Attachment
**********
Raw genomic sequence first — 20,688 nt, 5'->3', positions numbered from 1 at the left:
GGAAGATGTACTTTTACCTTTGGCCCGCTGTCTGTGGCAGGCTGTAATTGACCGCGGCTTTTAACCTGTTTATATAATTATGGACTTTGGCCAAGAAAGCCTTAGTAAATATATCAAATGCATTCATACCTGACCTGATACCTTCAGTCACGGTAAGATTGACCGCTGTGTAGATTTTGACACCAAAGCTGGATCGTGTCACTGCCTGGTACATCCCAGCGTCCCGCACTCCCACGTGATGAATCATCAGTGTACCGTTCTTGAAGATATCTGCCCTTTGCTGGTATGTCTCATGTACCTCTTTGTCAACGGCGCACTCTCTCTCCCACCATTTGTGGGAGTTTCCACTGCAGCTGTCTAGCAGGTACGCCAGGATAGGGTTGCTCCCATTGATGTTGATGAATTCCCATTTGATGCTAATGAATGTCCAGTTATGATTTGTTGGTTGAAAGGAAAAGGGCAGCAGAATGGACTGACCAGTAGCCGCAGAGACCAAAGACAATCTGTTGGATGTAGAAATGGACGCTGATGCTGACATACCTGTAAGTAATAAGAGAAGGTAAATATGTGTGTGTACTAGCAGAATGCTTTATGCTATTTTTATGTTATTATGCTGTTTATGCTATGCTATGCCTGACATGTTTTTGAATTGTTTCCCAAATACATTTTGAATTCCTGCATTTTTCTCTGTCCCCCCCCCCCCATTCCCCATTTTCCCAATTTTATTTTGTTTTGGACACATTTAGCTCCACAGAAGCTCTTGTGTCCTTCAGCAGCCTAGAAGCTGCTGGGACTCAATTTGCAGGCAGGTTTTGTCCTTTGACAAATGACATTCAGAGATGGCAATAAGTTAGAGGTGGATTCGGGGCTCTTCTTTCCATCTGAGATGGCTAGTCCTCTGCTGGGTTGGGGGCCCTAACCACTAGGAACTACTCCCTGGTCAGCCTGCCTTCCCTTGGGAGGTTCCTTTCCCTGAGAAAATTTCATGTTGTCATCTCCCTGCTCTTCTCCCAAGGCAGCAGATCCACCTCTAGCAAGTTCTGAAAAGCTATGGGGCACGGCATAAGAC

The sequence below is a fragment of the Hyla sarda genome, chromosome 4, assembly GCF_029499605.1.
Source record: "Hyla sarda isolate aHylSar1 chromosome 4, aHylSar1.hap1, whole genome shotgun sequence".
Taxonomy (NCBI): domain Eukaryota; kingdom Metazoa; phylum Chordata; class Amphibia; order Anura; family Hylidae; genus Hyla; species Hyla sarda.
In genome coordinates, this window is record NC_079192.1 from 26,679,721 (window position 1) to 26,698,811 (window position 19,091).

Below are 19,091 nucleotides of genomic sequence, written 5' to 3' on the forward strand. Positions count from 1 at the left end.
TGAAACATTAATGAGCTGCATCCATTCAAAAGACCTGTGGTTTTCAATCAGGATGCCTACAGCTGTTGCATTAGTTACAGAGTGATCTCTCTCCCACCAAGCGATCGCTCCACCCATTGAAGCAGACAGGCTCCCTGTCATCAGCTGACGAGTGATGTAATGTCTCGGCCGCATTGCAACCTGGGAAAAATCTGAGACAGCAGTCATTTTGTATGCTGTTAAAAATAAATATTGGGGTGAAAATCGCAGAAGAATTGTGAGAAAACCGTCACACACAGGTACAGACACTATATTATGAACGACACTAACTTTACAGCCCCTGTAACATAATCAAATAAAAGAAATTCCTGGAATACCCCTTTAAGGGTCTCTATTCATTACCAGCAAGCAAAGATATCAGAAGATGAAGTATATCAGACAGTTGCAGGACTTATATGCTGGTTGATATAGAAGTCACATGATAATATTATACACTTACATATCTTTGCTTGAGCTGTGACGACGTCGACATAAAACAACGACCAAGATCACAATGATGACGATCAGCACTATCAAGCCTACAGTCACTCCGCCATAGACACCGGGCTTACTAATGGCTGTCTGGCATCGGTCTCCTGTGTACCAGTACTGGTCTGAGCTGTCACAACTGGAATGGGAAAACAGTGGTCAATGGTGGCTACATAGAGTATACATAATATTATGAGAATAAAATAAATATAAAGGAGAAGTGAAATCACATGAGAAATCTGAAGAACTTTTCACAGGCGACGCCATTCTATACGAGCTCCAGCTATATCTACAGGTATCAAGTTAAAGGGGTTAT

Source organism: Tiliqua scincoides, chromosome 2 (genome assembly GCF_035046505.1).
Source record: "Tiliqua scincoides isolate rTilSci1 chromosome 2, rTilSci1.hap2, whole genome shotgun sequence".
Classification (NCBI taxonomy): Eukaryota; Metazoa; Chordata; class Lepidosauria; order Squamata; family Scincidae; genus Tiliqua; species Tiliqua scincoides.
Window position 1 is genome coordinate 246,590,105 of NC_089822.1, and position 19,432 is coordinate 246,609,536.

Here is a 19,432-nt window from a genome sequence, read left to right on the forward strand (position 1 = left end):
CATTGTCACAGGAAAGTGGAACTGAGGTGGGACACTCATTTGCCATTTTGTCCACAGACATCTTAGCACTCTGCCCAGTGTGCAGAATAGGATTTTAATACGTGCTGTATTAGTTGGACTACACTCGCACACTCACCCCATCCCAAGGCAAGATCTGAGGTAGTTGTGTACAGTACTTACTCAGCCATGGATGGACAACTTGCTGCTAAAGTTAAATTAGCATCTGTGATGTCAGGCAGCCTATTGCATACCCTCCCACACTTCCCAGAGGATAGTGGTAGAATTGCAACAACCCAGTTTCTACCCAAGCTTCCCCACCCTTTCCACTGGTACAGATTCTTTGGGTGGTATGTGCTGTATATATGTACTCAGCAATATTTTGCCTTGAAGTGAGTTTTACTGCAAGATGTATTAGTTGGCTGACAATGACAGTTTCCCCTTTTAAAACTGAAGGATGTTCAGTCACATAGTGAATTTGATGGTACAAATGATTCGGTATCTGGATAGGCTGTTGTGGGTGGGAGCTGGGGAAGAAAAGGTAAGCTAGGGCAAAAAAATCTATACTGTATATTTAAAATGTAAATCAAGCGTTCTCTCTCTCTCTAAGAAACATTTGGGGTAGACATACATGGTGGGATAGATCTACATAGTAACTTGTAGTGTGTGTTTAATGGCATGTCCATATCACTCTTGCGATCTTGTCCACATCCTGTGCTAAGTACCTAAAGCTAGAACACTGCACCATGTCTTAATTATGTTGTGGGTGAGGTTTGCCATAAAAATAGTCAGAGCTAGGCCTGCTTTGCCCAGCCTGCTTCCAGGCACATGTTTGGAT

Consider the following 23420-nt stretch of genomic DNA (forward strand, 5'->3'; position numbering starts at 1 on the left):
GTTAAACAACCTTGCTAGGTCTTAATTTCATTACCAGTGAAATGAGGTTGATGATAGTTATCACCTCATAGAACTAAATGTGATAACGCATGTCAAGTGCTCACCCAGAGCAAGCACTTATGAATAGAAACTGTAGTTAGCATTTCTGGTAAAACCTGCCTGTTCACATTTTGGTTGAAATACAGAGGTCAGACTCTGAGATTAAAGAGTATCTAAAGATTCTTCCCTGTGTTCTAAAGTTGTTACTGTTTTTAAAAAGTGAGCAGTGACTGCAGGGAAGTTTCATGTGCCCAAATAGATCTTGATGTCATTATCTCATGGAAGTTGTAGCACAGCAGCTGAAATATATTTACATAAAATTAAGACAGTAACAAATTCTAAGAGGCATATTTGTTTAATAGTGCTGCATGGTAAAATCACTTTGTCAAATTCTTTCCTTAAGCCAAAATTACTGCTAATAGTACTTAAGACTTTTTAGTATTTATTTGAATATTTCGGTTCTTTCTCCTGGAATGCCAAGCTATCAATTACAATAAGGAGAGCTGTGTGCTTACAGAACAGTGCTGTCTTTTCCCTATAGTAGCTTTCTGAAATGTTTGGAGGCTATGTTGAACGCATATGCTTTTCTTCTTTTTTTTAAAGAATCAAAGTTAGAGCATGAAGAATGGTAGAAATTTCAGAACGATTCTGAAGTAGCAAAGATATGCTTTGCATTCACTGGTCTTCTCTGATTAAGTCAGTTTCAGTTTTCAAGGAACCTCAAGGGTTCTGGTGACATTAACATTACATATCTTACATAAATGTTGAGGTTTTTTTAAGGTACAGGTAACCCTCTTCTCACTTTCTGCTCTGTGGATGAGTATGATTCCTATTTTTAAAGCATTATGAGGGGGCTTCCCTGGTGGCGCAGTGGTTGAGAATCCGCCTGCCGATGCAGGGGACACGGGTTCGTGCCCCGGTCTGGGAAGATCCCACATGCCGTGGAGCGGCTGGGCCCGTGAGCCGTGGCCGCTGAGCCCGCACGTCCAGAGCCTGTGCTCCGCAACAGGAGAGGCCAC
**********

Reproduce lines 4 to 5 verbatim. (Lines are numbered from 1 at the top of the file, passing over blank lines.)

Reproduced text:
Source record: "Hyla sarda isolate aHylSar1 chromosome 4, aHylSar1.hap1, whole genome shotgun sequence".
Taxonomy (NCBI): domain Eukaryota; kingdom Metazoa; phylum Chordata; class Amphibia; order Anura; family Hylidae; genus Hyla; species Hyla sarda.